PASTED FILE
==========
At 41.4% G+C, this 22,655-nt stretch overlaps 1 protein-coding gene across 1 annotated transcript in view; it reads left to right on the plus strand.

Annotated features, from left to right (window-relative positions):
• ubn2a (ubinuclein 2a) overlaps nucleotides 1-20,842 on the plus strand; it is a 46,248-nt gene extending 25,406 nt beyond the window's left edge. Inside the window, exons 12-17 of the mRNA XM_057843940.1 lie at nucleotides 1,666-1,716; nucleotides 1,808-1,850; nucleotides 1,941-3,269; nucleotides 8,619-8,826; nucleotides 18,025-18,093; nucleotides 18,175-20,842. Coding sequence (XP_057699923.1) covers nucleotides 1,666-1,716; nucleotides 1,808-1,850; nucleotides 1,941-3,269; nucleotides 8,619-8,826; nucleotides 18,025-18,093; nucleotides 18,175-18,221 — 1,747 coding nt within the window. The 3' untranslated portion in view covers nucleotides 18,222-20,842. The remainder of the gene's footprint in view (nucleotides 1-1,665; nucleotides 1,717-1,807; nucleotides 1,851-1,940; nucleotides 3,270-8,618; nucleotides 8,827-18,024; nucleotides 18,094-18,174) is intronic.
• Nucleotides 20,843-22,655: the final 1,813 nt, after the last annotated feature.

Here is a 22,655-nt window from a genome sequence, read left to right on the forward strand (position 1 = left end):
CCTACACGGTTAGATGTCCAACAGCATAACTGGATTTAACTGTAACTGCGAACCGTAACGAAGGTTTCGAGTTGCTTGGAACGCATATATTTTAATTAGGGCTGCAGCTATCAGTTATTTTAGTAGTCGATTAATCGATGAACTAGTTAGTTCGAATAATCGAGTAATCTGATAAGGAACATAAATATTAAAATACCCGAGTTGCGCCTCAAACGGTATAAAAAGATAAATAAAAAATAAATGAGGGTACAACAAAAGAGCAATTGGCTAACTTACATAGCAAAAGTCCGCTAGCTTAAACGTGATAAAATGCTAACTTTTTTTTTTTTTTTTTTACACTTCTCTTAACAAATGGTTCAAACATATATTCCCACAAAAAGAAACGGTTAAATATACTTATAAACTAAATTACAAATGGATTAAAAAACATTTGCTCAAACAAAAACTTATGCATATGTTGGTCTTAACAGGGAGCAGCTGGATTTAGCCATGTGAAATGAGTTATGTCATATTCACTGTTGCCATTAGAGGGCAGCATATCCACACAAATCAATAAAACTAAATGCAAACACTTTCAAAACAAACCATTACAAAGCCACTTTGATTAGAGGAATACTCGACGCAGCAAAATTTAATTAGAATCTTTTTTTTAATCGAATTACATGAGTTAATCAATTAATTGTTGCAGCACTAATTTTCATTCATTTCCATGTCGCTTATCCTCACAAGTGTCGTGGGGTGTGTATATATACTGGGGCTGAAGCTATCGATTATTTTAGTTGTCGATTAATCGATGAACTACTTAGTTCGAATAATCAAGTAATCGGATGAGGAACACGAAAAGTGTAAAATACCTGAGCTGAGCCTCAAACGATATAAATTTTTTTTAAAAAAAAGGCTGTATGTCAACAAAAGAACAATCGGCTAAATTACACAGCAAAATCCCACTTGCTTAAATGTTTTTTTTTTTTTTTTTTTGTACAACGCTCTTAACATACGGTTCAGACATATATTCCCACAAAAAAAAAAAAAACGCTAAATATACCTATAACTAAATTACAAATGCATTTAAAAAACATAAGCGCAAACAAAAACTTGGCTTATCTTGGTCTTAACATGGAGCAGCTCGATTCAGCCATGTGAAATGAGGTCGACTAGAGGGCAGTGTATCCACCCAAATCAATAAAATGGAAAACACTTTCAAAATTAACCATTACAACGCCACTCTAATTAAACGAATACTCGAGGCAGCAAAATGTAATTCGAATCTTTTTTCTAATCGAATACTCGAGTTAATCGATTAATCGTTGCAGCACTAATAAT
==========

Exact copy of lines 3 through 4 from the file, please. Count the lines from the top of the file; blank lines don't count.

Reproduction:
• ubn2a (ubinuclein 2a) overlaps nucleotides 1-20,842 on the plus strand; it is a 46,248-nt gene extending 25,406 nt beyond the window's left edge. Inside the window, exons 12-17 of the mRNA XM_057843940.1 lie at nucleotides 1,666-1,716; nucleotides 1,808-1,850; nucleotides 1,941-3,269; nucleotides 8,619-8,826; nucleotides 18,025-18,093; nucleotides 18,175-20,842. Coding sequence (XP_057699923.1) covers nucleotides 1,666-1,716; nucleotides 1,808-1,850; nucleotides 1,941-3,269; nucleotides 8,619-8,826; nucleotides 18,025-18,093; nucleotides 18,175-18,221 — 1,747 coding nt within the window. The 3' untranslated portion in view covers nucleotides 18,222-20,842. The remainder of the gene's footprint in view (nucleotides 1-1,665; nucleotides 1,717-1,807; nucleotides 1,851-1,940; nucleotides 3,270-8,618; nucleotides 8,827-18,024; nucleotides 18,094-18,174) is intronic.
• Nucleotides 20,843-22,655: the final 1,813 nt, after the last annotated feature.